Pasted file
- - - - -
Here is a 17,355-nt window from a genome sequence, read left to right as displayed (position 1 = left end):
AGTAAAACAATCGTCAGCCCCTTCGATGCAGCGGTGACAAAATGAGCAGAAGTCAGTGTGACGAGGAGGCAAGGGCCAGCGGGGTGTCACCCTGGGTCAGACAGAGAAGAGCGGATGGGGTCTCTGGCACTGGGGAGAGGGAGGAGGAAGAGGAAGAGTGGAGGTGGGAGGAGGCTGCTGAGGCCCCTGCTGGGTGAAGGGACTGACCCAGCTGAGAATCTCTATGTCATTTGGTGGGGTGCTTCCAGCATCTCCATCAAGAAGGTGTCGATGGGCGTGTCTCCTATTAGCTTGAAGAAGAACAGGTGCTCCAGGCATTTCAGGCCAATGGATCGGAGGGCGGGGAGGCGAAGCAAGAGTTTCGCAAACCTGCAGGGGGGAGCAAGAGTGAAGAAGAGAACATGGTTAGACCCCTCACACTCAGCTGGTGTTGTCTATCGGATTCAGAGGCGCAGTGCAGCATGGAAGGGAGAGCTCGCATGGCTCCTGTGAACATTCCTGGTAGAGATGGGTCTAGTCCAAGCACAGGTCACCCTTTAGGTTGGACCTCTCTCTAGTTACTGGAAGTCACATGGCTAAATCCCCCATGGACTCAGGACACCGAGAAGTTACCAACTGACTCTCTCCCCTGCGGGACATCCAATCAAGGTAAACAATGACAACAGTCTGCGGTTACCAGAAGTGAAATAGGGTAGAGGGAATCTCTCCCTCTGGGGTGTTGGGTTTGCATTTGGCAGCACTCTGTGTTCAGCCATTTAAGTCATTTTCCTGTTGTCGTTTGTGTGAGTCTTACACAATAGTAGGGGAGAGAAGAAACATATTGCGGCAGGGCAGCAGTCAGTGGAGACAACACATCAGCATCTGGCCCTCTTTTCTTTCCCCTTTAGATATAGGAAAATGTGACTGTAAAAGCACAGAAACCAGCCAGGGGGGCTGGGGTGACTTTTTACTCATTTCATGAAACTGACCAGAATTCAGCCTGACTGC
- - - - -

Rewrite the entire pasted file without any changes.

Here is a 17,355-nt window from a genome sequence, read left to right as displayed (position 1 = left end):
AGTAAAACAATCGTCAGCCCCTTCGATGCAGCGGTGACAAAATGAGCAGAAGTCAGTGTGACGAGGAGGCAAGGGCCAGCGGGGTGTCACCCTGGGTCAGACAGAGAAGAGCGGATGGGGTCTCTGGCACTGGGGAGAGGGAGGAGGAAGAGGAAGAGTGGAGGTGGGAGGAGGCTGCTGAGGCCCCTGCTGGGTGAAGGGACTGACCCAGCTGAGAATCTCTATGTCATTTGGTGGGGTGCTTCCAGCATCTCCATCAAGAAGGTGTCGATGGGCGTGTCTCCTATTAGCTTGAAGAAGAACAGGTGCTCCAGGCATTTCAGGCCAATGGATCGGAGGGCGGGGAGGCGAAGCAAGAGTTTCGCAAACCTGCAGGGGGGAGCAAGAGTGAAGAAGAGAACATGGTTAGACCCCTCACACTCAGCTGGTGTTGTCTATCGGATTCAGAGGCGCAGTGCAGCATGGAAGGGAGAGCTCGCATGGCTCCTGTGAACATTCCTGGTAGAGATGGGTCTAGTCCAAGCACAGGTCACCCTTTAGGTTGGACCTCTCTCTAGTTACTGGAAGTCACATGGCTAAATCCCCCATGGACTCAGGACACCGAGAAGTTACCAACTGACTCTCTCCCCTGCGGGACATCCAATCAAGGTAAACAATGACAACAGTCTGCGGTTACCAGAAGTGAAATAGGGTAGAGGGAATCTCTCCCTCTGGGGTGTTGGGTTTGCATTTGGCAGCACTCTGTGTTCAGCCATTTAAGTCATTTTCCTGTTGTCGTTTGTGTGAGTCTTACACAATAGTAGGGGAGAGAAGAAACATATTGCGGCAGGGCAGCAGTCAGTGGAGACAACACATCAGCATCTGGCCCTCTTTTCTTTCCCCTTTAGATATAGGAAAATGTGACTGTAAAAGCACAGAAACCAGCCAGGGGGGCTGGGGTGACTTTTTACTCATTTCATGAAACTGACCAGAATTCAGCCTGACTGC